Monday, August 18, 2008

The Renaissance Soul by Margaret Lobenstine

The Renaissance Soul: Life Design for People with Too Many Passions to Pick Just One by Margaret Lobenstine is a book for those of us out there who believe a traditional, focused and specialized career isn't always the best route to a passionate and successful life.

Lobenstine borrows and updates the term Renaissance Man into the more gender-neutral term Renaissance Soul: someone with too many interests to be tied down to only one career or only one job. She systematically identifies and conquers the common doubts that Renaissance Souls have about their own careers (Why can't I stick to just one thing? What do I say when somebody asks me what I do for a living? and so forth) and she breaks down the common excuses and societal pressures (What do I do about money? If I keep changing jobs, people will think I'm a flake or a failure! etc.) that often drive Renaissance Souls to live in an unhappily focused career that simply doesn't suit them.

If you have this type of personality and if you've suffered from these doubts, you will find this book mind-opening and highly useful. But note that this is not an airplane read or a beach read. You'll want to sit down with a notebook and a pen and let this book really help you through the steps of choosing and organizing your life around your various passions, determining what choices and sacrifices you'll have to make to go after those passions, and most importantly, how to make the money and income side of the equation work for you rather than against you as you reach for those passions.

It's been a while since I've read a book that was this encouraging and this useful. It's written in a highly readable, almost cheery tone, and yet this book is surprisingly dense with good advice, practical suggestions and useful exercises to help you identify and pursue your various interests. After you've finished this 300-page book, you'll have a much better understanding of your own nature and how to make the best use of it in a world that, quite frankly, holds back many Renaissance Souls from achieving their dreams.

Reading this book was like having half a dozen sessions with an expert life coach. I can't recommend it highly enough.

If you want a second opinion on this book, there's a helpful and extremely in-depth review of this book at The Simple Dollar. This was the article that turned me on to this book in the first place!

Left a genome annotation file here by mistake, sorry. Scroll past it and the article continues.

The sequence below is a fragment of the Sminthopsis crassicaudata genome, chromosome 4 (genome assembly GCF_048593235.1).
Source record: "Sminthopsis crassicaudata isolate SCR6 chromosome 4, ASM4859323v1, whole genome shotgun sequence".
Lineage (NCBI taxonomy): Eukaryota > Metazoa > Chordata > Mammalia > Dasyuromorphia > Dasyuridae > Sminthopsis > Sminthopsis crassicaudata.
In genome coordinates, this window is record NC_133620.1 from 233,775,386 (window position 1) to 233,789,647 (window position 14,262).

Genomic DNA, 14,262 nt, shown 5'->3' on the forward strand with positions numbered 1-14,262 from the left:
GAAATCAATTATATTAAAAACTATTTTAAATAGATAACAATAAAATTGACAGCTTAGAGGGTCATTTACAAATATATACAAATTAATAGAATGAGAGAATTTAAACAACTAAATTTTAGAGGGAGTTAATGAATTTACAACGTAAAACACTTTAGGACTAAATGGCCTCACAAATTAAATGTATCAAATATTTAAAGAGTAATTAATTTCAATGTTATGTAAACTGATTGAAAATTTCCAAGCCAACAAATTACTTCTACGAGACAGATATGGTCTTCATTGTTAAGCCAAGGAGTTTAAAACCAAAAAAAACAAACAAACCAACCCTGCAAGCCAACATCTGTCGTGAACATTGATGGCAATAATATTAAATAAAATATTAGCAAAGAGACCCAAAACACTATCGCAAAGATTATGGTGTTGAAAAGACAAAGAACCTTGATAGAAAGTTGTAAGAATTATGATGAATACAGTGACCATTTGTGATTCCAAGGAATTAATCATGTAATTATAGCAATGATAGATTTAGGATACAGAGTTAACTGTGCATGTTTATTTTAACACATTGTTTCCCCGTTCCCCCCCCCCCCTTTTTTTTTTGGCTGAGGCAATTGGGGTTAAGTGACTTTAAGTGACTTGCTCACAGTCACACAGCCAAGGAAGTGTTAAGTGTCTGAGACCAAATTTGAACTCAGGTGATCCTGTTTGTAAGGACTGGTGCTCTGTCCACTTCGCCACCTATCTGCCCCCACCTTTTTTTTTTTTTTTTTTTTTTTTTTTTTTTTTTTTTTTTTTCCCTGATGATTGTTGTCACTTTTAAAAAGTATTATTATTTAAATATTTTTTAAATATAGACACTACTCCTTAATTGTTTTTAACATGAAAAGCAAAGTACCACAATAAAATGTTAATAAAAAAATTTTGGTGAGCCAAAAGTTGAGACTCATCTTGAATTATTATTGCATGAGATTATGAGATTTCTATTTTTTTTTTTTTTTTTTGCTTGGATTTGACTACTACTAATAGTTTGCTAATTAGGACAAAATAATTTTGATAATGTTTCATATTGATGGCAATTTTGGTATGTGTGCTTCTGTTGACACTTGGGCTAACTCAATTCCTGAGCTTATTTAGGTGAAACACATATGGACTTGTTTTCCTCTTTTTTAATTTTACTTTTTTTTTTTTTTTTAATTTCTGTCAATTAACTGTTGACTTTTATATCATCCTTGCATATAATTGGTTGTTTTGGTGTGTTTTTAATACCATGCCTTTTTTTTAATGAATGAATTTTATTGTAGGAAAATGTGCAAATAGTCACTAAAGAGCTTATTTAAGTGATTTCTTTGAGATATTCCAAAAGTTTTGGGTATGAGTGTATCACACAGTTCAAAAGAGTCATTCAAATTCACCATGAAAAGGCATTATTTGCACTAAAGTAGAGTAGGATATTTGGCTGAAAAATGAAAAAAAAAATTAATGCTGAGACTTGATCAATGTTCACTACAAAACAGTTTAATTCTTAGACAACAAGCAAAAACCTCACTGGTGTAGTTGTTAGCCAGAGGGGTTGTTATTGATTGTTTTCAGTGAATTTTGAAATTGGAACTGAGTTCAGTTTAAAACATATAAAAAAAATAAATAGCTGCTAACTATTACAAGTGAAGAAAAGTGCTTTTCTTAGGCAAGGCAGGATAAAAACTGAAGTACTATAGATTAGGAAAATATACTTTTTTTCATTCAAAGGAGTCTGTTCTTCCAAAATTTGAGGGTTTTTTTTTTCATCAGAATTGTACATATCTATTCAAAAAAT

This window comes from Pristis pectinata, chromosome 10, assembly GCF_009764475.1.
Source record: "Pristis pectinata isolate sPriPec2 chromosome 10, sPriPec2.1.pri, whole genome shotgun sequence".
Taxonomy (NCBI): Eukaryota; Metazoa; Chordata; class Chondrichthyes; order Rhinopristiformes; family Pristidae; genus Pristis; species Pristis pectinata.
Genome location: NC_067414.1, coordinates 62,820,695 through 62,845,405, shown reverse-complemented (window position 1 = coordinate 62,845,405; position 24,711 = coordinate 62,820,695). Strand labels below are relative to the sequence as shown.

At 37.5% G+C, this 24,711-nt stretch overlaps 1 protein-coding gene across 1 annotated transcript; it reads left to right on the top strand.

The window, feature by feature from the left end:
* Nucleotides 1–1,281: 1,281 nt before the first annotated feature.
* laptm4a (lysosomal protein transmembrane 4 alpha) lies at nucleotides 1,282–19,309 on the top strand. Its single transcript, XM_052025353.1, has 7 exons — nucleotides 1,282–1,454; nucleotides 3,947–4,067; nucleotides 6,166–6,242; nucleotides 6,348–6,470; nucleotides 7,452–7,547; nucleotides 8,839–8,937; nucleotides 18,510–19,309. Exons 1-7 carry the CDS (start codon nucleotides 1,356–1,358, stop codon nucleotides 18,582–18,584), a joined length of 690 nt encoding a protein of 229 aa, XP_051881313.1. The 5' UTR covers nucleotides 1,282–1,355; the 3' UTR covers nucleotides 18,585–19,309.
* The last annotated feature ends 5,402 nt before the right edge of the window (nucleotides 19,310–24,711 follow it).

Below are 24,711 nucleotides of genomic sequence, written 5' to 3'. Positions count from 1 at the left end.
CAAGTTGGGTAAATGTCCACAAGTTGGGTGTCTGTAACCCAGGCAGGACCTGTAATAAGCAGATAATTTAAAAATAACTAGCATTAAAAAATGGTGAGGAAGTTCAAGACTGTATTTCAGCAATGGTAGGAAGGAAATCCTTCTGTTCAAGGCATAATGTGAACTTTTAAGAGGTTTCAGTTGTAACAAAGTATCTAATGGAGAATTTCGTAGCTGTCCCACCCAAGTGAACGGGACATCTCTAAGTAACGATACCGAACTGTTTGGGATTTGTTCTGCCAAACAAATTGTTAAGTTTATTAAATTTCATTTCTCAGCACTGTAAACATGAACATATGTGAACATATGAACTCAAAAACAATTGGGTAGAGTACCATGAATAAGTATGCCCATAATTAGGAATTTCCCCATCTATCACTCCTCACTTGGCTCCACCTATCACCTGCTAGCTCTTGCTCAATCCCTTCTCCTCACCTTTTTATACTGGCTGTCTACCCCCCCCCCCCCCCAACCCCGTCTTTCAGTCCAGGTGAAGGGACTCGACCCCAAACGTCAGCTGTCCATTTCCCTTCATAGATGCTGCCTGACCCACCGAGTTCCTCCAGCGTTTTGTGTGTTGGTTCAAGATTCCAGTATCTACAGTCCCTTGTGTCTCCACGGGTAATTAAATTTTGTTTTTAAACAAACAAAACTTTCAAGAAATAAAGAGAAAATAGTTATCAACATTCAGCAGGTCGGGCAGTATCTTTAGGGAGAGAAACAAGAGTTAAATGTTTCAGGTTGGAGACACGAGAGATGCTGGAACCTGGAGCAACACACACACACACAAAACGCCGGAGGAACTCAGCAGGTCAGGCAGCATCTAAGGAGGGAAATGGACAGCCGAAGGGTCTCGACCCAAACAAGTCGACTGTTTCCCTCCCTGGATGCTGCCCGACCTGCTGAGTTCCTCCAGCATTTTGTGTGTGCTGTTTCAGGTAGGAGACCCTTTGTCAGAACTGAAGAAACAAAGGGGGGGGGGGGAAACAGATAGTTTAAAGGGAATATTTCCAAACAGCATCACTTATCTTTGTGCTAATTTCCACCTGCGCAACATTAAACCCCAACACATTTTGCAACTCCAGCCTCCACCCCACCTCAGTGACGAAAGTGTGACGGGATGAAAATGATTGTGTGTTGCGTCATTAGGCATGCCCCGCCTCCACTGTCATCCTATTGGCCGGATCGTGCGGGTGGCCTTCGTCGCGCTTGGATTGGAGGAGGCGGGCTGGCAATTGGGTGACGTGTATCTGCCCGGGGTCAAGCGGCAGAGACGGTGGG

Reading List for The Renaissance Soul:
Note: The reason I create these reading lists is simply to scale off of something I already do for myself. Truly useful books always give suggestions for further reading--just in case the reader wishes to pursue any of the book's themes or subjects in greater depth. This is my absolute favorite way to find still more good books to read. Readers, if I can give you ideas for interesting and inspiring books, and save you the trouble of painstakingly copying down the titles and authors yourself, it's all the better for both of us!

Lobenstine quotes from dozens of books throughout the text of The Renaissance Soul, and she gives a well-organized list of suggested books for further reading at the end of her book. The list of titles below are the ones that sounded the most interesting to me (although admittedly there are so many good books in this list that it will be a long while before I get to them all). As always, I would be grateful for any additional title suggestions from readers--you can leave a comment here or reach me at dan1529[at]yahoo[dot]com.

1) How to Live Your Dream of Volunteering Overseas by Joseph Collins
2) Organizing for the Creative Person: Right-Brain Styles for Conquering Clutter, Mastering Time, and Reaching Your Goals by Dorothy Lehmkuhl
3) The Soul Of A New Machine by Tracy Kidder
4) Free to Succeed: Designing the Life You Want in the New Free Agent Economy by Barbara Reinhold
5) What Should I Do with My Life?: The True Story of People Who Answered the Ultimate Question by Po Bronson
6) Career Guide for Creative and Unconventional People by Carol Eikleberry
7) Wishcraft: How to Get What You Really Want by Barbara Sher
8) Getting Unstuck: Breaking Through Your Barriers to Change by Dr. Sidney Simon
9) Driven To Distraction : Recognizing and Coping with Attention Deficit Disorder from Childhood Through Adulthood Edward Hallowell
10) The Art of the Possible: The Path from Perfectionism to Balance and Freedom by Alexandra Stoddard

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